At least 10,000 people have been arrested in the past few days in Syria in what the New York Times calls a “mass arrest campaign.” Activists report that the city of Homs, Syria’s third largest city, has been subjected to what a resident calls “continuous shelling since Sunday,” with only a few grocery stores and pharmacies daring to open. The Bab Amro district in Homs has been under siege for four days, with no water or electricity and no access to medical care.
The BBC reports that towns around Dara’a, where the protests began seven weeks ago, have been raided and a western suburb in the capital of Damascus cut off.
Diplomats in the United Nation say that as the brutal crackdown against its own people continues, Syria has had to forego its plans to run for a seat on the UN Human Rights Council. UN Secretary General Ban Ki-moon called on President Bashar al-Assad to “take a softer line. Calling for an “immediate, verifiable cease-fire,” he told a news conference in Geneva on Wednesday:
“I urge President Assad to heed the calls of the people for reform and freedom and desist from excessive force and mass arrests of peaceful demonstrators, and to cooperate with the human rights monitors.”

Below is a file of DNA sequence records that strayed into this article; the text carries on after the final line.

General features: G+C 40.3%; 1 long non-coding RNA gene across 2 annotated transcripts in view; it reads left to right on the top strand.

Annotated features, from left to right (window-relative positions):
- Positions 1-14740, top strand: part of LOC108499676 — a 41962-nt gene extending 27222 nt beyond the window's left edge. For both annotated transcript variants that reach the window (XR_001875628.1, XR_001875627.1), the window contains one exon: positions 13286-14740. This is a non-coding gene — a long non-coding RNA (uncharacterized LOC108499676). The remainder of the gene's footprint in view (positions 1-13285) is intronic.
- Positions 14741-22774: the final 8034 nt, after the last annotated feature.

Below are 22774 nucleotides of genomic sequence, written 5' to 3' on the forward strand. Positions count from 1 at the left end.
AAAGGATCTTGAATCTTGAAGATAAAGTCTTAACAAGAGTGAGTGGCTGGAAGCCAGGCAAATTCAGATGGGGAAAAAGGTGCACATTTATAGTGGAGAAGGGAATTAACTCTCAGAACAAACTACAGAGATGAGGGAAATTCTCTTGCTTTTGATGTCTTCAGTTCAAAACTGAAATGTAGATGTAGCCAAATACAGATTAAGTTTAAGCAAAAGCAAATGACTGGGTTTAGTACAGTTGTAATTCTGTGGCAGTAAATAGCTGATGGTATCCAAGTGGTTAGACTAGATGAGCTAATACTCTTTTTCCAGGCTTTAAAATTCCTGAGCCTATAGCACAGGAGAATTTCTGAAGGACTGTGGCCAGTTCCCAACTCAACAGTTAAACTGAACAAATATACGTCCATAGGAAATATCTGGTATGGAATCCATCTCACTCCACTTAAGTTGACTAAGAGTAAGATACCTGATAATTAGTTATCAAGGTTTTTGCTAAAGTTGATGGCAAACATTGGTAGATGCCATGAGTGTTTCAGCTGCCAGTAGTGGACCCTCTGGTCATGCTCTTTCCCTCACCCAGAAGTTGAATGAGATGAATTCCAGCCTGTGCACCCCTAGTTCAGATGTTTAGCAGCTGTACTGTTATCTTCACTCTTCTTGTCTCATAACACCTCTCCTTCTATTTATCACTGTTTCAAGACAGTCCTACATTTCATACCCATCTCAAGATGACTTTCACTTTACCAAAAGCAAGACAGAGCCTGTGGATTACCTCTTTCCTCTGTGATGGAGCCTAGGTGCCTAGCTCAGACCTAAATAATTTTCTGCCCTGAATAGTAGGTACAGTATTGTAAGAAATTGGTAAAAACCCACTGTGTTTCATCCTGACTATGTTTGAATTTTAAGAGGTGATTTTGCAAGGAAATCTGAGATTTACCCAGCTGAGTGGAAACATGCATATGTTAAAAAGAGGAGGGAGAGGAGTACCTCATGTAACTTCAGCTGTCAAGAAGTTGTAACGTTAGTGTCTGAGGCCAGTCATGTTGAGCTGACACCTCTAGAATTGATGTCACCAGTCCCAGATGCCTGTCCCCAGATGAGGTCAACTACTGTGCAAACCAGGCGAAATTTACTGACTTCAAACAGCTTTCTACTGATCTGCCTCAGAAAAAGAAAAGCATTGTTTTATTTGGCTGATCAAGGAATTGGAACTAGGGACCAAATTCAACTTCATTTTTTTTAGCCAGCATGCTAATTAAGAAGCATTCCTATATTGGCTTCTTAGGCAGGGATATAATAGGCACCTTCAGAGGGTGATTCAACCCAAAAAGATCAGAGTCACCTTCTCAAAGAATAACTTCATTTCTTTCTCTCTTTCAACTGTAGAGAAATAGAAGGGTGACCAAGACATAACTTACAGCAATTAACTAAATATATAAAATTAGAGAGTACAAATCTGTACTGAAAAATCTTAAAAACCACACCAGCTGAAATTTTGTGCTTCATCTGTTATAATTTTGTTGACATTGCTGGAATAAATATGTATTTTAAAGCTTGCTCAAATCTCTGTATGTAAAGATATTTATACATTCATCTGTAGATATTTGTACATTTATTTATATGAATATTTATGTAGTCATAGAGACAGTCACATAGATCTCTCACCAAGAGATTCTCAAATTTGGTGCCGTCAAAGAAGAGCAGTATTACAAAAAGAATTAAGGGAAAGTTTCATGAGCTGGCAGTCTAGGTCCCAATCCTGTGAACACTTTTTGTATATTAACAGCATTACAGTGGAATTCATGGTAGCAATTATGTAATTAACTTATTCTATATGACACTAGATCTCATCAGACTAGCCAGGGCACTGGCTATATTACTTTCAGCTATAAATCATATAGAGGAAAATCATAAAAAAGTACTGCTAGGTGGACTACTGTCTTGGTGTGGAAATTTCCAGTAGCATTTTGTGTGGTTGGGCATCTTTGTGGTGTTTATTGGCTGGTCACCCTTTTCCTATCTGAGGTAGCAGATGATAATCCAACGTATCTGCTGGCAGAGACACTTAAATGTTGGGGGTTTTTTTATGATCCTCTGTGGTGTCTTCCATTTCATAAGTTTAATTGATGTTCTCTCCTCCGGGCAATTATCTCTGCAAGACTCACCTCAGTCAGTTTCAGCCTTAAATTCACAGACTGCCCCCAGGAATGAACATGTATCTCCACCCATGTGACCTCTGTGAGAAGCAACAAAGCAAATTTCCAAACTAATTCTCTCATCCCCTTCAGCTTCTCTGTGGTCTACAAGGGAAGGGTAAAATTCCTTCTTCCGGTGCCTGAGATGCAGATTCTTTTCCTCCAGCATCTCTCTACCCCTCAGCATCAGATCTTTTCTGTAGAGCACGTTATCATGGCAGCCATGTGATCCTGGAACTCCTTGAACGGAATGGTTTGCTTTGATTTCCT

Ban Ki-moon also expressed dismay that Syria has not allowed an international aid assessment team access to Dara’a, despite Asaad’s assurances that the team would be allowed to enter the city.
Despite the clampdown, protests continue. The Facebook page of Syrian Revolution 2011 has called for daily protests across the country. The New York Times reports that, on Monday night 250 people, including university students and professionals, held a small demonstration in Arnous Square in the heart of Damascus. Following the protest, residents reported that security forces had stepped up their presence, with checkpoints and more patrols.
The video below shows police arresting people in Arnous Square and Salhieh Market.
Protests are also planned in Homs. A resident, Abu Haydar, noted that residents are planning to change strategies: “We don’t want to reveal the location of our gathering. We want to surprise the security forces.”
Al-Jazeera reports that one of its correspondents, Dorothy Parvez, left Syria aboard a Ukrainian Airways flight headed to Iran on May 2, according to Bouthaina Shaaban, an adviser to Assad. Parvez was detained at the end of April as she arrived in the Damascus airport on an Iranian passport.
Said Wissam Tarif, executive director of Insan, a Syrian human rights group says, “The big question now is what’s next. They are about to announce victory, but what will happen when they pull the troops out?”
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